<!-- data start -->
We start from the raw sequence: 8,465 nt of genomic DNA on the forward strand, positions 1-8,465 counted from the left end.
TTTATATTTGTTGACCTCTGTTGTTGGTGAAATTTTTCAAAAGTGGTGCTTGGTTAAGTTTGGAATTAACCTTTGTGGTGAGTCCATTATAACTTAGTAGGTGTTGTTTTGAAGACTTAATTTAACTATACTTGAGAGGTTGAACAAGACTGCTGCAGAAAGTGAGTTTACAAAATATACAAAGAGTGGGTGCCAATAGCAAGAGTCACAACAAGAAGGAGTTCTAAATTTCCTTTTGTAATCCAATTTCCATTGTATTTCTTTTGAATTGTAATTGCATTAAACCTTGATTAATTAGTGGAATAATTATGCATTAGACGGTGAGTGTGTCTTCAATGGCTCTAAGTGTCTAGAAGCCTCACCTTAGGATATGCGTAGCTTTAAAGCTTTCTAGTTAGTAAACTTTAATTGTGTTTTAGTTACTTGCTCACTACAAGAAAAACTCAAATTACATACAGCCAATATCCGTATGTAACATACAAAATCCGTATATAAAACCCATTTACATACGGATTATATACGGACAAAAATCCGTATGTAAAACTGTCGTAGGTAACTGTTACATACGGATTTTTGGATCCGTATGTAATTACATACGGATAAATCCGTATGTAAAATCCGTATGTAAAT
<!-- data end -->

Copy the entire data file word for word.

We start from the raw sequence: 8,465 nt of genomic DNA on the forward strand, positions 1-8,465 counted from the left end.
TTTATATTTGTTGACCTCTGTTGTTGGTGAAATTTTTCAAAAGTGGTGCTTGGTTAAGTTTGGAATTAACCTTTGTGGTGAGTCCATTATAACTTAGTAGGTGTTGTTTTGAAGACTTAATTTAACTATACTTGAGAGGTTGAACAAGACTGCTGCAGAAAGTGAGTTTACAAAATATACAAAGAGTGGGTGCCAATAGCAAGAGTCACAACAAGAAGGAGTTCTAAATTTCCTTTTGTAATCCAATTTCCATTGTATTTCTTTTGAATTGTAATTGCATTAAACCTTGATTAATTAGTGGAATAATTATGCATTAGACGGTGAGTGTGTCTTCAATGGCTCTAAGTGTCTAGAAGCCTCACCTTAGGATATGCGTAGCTTTAAAGCTTTCTAGTTAGTAAACTTTAATTGTGTTTTAGTTACTTGCTCACTACAAGAAAAACTCAAATTACATACAGCCAATATCCGTATGTAACATACAAAATCCGTATATAAAACCCATTTACATACGGATTATATACGGACAAAAATCCGTATGTAAAACTGTCGTAGGTAACTGTTACATACGGATTTTTGGATCCGTATGTAATTACATACGGATAAATCCGTATGTAAAATCCGTATGTAAAT